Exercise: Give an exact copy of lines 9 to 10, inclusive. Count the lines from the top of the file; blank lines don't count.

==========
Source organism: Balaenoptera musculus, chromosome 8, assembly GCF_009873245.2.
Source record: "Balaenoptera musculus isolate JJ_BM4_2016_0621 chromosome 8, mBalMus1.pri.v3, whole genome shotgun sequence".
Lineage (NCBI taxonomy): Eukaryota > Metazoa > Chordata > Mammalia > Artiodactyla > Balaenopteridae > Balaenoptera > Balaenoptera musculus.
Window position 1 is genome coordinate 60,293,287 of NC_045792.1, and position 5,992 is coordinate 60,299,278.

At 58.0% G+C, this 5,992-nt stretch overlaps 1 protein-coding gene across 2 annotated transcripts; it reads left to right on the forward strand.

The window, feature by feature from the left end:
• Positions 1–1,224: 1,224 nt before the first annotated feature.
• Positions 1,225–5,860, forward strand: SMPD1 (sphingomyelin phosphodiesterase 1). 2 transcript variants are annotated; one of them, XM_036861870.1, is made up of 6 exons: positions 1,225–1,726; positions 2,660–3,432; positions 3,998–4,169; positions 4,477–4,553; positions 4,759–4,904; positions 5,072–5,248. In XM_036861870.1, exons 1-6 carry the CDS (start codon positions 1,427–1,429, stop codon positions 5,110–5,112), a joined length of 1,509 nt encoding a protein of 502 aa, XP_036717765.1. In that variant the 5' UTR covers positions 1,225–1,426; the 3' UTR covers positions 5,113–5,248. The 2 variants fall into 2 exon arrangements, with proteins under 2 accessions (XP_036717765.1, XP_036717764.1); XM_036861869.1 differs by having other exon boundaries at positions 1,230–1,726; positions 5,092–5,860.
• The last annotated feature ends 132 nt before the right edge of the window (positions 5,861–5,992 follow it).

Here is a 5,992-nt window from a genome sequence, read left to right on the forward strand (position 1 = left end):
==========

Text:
• The last annotated feature ends 132 nt before the right edge of the window (positions 5,861–5,992 follow it).

Here is a 5,992-nt window from a genome sequence, read left to right on the forward strand (position 1 = left end):